Over the past decade, there has been a significant transformation in the way principals interact with teachers. Principals are no longer just managers, they are also instructional leaders. More and more, they visit classrooms throughout the school year to gather data about teacher practice and student learning in order to improve student outcomes.
Principals are also learning how to support teachers in their practice and professional growth instead of just evaluating them. This kind of support can take many different forms:
- Enlisting the help of an instructional coach
- Structuring reflective conversations
- Offering time for professional learning communities (PLCs)
- Planning and providing professional development opportunities
- Giving targeted feedback
One support in particular, targeted feedback, is a way to help teachers immediately shift their teaching practice to improve student outcomes. For the past 13 years, our experts at the Center for Educational Leadership have helped instructional leaders from across the country give helpful, targeted feedback.
So what exactly is targeted feedback and when would you choose this support?
Think about a piano player who plays a song for his teacher, but can’t seem to reach one note located higher on the keyboard. The teacher can help her student in different ways: she could have a reflective conversation with him about why he thinks he cannot reach that note. She could send the student to a training that talks about how piano players can reach high notes. Or the teacher could tell the piano player right after he plays the section of that song what he could do to reach the higher note. Ideally, the teacher would want to provide this kind of feedback immediately so the piano player changes this part of his practice. The sooner the actionable feedback after an observation, the better (Wiggins, 2012). This last example illustrates what targeted feedback looks like.
When working with teachers, targeted feedback is direct, specific and tied to an agreed upon instructional practice improvement goal. This kind of feedback builds on the strengths of teachers and is based upon the mutual understanding and agreement established with teachers about the kind of feedback they can expect.
Teachers self-assess using student data and their own instructional practice data about what they would like to focus on within their classroom practice. They have the opportunity to discuss this self-assessment with their principal, so the principal can understand the teacher’s goals, needs and intentions. While visiting the classroom, principals help teachers move to the next step in their practice by knowing how to better diagnose what they are on the verge of being able to do based on this specific focus.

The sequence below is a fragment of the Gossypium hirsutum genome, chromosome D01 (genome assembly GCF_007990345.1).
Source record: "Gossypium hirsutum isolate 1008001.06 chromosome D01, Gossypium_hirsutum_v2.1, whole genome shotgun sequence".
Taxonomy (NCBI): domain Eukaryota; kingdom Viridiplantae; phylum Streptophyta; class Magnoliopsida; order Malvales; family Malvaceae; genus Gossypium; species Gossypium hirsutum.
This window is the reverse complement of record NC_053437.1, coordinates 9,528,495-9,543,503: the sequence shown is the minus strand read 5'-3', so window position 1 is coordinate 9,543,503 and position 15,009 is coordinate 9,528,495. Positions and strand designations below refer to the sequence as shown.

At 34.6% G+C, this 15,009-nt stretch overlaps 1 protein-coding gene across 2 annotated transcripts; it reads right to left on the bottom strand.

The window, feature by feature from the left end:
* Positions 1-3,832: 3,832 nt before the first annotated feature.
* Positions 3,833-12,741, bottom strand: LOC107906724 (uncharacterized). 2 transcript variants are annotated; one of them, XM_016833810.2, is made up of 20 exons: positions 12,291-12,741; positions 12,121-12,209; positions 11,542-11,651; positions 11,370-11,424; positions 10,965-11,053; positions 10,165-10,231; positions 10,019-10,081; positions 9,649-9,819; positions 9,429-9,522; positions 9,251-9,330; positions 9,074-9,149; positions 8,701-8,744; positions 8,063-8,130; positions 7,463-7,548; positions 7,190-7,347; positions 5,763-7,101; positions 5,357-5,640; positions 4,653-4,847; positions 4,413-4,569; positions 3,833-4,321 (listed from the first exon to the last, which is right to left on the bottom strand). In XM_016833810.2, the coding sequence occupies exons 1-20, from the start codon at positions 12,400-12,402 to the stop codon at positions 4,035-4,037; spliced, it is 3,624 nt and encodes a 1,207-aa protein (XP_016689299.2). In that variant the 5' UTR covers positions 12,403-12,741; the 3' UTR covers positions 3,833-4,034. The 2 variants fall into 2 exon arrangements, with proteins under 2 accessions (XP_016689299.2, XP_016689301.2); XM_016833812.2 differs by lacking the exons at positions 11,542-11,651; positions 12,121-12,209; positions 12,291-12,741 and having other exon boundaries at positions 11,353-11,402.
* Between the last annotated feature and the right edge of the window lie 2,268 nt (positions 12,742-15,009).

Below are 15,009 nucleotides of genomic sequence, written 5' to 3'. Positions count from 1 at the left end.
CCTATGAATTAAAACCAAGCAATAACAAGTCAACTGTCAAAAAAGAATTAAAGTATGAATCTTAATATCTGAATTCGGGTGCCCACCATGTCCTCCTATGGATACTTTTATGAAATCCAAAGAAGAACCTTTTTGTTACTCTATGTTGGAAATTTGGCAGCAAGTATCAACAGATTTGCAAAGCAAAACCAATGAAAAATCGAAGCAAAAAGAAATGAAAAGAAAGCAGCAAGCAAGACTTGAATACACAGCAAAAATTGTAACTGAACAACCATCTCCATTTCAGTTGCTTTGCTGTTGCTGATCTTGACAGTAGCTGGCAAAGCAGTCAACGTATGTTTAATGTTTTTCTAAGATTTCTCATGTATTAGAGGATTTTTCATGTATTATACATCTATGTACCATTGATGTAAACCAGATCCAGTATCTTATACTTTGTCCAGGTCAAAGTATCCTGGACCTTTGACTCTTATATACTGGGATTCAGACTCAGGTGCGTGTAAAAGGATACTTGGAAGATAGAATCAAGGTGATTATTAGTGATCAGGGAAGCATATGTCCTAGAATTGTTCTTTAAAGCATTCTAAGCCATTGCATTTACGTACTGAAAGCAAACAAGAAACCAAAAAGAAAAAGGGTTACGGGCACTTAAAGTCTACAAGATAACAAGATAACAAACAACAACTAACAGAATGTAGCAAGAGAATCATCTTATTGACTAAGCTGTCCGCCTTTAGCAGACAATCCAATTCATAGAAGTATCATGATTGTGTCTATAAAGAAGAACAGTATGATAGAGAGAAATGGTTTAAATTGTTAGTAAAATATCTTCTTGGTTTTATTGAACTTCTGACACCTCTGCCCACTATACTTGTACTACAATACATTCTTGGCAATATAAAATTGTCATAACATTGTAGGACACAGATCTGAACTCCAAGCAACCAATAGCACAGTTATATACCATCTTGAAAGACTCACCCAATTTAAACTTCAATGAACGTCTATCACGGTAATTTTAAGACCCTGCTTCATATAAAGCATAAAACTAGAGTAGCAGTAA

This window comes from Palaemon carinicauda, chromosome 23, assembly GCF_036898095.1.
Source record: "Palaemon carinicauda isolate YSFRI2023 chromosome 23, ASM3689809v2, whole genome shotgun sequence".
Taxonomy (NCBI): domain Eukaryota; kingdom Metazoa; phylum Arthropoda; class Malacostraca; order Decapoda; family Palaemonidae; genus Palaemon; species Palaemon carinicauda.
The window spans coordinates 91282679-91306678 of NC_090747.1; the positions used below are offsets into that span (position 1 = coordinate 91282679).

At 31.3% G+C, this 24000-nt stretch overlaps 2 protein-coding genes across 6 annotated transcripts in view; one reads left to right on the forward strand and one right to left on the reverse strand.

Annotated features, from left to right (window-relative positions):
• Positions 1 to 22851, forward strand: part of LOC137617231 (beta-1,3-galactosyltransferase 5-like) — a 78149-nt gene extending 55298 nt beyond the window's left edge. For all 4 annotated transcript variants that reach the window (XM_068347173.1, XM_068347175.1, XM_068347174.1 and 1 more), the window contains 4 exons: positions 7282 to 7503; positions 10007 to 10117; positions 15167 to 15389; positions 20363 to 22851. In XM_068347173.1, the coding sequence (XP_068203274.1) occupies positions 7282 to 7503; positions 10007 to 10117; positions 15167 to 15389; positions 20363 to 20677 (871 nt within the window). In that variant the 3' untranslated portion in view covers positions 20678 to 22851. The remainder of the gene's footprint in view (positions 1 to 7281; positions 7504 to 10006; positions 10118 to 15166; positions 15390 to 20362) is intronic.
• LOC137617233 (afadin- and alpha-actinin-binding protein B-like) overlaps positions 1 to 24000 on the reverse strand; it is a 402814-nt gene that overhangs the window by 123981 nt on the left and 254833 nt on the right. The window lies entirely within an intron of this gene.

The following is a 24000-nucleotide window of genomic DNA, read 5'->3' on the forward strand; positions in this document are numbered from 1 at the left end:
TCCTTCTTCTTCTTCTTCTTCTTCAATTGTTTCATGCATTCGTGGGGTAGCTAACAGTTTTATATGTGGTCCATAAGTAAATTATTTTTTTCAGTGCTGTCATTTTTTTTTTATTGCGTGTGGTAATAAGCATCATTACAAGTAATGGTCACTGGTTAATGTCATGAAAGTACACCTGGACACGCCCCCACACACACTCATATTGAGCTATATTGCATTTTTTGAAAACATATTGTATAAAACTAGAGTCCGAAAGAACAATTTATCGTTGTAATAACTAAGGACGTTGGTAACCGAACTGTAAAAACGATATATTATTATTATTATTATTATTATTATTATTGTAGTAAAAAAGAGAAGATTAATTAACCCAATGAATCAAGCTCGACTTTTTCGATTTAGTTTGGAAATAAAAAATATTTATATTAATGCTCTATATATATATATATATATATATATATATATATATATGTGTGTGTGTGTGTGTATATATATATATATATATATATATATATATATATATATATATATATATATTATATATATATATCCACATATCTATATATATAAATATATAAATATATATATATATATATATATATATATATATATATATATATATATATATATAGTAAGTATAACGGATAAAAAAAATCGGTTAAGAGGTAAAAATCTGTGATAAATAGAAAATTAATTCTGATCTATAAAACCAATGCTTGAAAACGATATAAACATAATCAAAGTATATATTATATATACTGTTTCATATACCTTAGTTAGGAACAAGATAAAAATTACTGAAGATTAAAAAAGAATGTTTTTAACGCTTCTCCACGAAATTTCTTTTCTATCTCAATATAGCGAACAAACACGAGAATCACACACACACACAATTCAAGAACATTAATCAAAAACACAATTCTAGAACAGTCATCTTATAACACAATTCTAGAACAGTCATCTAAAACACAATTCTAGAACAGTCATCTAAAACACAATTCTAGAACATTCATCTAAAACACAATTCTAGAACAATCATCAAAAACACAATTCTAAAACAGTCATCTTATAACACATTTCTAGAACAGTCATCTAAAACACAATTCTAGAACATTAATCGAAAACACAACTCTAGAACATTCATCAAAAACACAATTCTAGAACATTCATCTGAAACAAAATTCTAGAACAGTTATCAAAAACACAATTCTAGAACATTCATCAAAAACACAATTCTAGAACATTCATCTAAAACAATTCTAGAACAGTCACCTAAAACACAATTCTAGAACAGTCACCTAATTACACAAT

Let’s move to a sample scenario that illustrates this kind of feedback:
Your school has decided to focus on how to improve mathematical discourse for students based on formative and summative data. A teacher has self-assessed her practice and observes how several of her students struggle with communicating mathematical ideas. You visit her math classroom with this look-for in mind. After discussing the visit and understanding this specific teacher’s needs, you decide to engage in a targeted feedback cycle specifically around her “turn and talk” structures.
During the classroom visit you notice that the teacher tries to ask higher-level questions, but the questions are too general for the students to engage with each other on a deeper level. You suggest having her ask questions that are more tightly connected to her daily learning target.
Using evidence from this classroom visit, you give her this targeted feedback and the next time you come to her classroom, she has implemented this change. You end this cycle with a conversation about the impact of this change in practice and on her students.
Notice, you are not providing feedback to the teacher isolated from a larger conversation. Nor are you telling this teacher about a professional development session she could attend. You realize that she is almost able to do something in her teaching practice. By providing evidence-based, specific, strengths-based and timely feedback, she can make this change immediately.
Teaching is a sophisticated endeavor. Targeted feedback is one lever instructional leaders can use to grow teaching practice. As one of our partner teachers described after being asked about how targeted feedback cycles worked with her principal: “I actually find it [feedback] really helpful. She is really coaching my practice, not my lesson.”